Nocardiosis is an unusual clinical disease in companion animals. In cats, cutaneous-subcutaneous lesions are the main clinical sign. Usually, cutaneous-subcutaneous signs include abscesses, pustules, fistulas, cellulitis, and mycetoma, generally associated with draining of purulent secretion containing granules . Our cat also presented cellulitis with draining sinuses containing granules, reinforcing the skin lesions as the most common clinical manifestation of feline nocardiosis .
Less frequently feline nocardiosis cause pulmonary and systemic signs . Complications from cutaneous-subcutaneous nocardiosis in companion animals are represented by invasion of adjacent structures, leading to pulmonary, neurologic and/or disseminated (systemic) forms [1, 4]. However, rarely feline nocardiosis have been associated with osteomyelitis . In our cat was diagnosed uncommon mandibular osteomyelitis with intense bone proliferation and osteolysis. The transmission of microorganism in cats is associated with inhalation of soil organisms, consumption of contaminated foods, and inoculation through wounds, such as caused by territorial fights with other felids [1, 14]. Despite no history of previous traumatic lesion in mandibular region or mouth in our cat, the ostemyelitis caused by Nocardia africana probably occurred secondary to periodontitis, due to ingestion of contaminated foods, or traumatic wounds in the gingiva, resembling the transmission route of nocardiosis and actinomycois in livestock .
Clinical laboratory findings in feline nocardiosis are usually nonspecific . In the present report was observed leukocytosis and monocytosis, which are hematologic abnormalities observed in feline nocardiosis [3, 5]. Severe osteolysis observed in radiographic image of mandibula in our cat was indicative of guarded prognosis, although bone infections rarely have been observed in feline nocardiosis [3, 13].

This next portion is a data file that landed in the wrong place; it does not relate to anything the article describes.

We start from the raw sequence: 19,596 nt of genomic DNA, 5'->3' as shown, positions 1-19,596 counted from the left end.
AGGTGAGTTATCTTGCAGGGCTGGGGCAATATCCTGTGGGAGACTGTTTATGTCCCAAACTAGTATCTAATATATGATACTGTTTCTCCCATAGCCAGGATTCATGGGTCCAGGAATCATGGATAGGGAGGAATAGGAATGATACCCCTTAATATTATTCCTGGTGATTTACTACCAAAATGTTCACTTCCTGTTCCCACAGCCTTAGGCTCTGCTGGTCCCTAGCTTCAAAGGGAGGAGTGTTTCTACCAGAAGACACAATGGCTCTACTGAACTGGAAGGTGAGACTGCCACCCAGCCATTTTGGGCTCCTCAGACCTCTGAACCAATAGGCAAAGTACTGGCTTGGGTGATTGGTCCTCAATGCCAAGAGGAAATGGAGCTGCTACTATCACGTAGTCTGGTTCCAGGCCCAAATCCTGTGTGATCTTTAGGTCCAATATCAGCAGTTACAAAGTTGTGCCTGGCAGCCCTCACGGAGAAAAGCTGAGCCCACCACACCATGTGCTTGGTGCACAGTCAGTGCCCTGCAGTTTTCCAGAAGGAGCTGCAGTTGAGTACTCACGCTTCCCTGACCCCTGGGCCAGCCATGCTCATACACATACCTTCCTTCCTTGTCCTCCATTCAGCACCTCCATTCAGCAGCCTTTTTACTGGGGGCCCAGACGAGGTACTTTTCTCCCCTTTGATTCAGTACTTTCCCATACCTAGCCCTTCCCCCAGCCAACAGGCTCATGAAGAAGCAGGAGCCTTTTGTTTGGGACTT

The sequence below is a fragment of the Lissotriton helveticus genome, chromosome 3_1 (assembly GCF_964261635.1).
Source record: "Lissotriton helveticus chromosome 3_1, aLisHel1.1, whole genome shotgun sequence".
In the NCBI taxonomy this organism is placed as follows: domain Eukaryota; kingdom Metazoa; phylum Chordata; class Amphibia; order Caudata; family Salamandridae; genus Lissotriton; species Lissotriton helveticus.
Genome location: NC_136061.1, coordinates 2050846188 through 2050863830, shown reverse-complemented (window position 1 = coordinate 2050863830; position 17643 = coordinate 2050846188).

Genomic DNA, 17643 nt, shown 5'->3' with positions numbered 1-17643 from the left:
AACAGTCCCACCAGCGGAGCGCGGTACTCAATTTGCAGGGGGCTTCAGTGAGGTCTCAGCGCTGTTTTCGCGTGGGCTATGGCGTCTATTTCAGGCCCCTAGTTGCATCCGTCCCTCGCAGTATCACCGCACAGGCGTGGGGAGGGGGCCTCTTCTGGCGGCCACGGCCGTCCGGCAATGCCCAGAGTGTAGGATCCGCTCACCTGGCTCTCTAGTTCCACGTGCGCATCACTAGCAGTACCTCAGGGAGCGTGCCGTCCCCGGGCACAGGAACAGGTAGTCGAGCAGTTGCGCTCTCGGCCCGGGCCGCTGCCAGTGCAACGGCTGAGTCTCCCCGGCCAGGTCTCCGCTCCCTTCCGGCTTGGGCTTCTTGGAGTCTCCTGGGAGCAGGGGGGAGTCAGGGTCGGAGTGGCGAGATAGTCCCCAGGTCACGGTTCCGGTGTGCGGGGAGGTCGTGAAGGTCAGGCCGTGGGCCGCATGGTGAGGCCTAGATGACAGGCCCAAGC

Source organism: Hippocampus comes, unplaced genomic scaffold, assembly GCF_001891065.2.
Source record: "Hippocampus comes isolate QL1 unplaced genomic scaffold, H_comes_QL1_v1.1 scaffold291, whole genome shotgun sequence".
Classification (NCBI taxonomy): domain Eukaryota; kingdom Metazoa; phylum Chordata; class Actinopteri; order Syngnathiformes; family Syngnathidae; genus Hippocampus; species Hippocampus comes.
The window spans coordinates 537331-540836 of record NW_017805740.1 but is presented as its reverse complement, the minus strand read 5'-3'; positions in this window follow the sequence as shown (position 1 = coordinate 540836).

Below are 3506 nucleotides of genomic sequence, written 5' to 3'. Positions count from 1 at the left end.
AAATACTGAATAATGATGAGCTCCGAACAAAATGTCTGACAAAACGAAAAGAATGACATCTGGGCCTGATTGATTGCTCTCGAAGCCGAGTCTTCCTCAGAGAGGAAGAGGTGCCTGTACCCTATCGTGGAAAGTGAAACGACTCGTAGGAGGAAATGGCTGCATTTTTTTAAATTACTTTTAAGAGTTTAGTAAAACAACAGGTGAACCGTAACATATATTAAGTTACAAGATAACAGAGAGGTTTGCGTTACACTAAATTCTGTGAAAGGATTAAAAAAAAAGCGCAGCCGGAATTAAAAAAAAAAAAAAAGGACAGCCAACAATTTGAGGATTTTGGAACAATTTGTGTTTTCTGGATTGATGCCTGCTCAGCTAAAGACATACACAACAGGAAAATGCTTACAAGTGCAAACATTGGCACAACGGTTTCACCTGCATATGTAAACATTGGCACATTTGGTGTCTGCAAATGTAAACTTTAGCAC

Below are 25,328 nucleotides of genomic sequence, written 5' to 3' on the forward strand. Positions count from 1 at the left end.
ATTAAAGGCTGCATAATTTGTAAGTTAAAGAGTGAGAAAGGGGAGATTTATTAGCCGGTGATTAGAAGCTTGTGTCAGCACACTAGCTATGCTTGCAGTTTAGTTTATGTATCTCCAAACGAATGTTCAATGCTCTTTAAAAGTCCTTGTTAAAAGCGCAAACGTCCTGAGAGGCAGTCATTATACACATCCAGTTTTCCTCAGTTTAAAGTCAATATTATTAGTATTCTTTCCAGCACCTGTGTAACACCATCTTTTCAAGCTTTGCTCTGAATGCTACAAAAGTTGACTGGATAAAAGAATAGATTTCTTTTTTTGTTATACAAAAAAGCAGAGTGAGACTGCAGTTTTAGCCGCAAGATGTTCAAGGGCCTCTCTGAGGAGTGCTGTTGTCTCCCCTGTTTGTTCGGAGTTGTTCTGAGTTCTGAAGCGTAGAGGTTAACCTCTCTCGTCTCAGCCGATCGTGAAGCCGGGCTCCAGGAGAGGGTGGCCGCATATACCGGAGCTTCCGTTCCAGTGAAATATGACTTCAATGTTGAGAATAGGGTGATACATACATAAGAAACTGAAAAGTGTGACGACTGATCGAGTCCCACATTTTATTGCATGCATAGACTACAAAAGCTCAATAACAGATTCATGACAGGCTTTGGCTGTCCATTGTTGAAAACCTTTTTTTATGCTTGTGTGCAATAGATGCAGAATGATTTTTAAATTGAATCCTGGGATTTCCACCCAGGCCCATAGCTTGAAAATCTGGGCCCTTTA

Traditionally, Nocardia species isolated from companion animals have been distinguished by phenotypic characteristics, based on microbiological culture, biochemical characterization, carbohydrate hydrolysis, and antimicrobial susceptibility patterns . In the current report, the microorganism was isolated from samples obtained from a lesion after 72 h of incubation on both sheep blood agar and Sabouraud agar, reinforcing the importance of microbiological culture as a valuable method in the routine diagnosis of Nocardia.
In the present report, the isolate was initially identified as belonging to the N. nova complex . Expanded biochemical test and antibiotic susceptibility patterns were used to differentiate members of Nocardia nova complex. Gram, Panoptico, and modified Ziehl-Neelsen stains revealed the presence of gram-positive, acid-fast, branching filamentous organisms suggestive of Nocardia sp. The histologic findings revealed a suppurative necrosis and abscesses formation usually observed in feline nocardiosis [3, 12]. Our data highlighted the importance of combination of clinical and epidemiological data, hematologic abnormalities, radiographic images, microbiological culture, cytological and histopathological examination to improve the diagnosis of feline nocardiosis.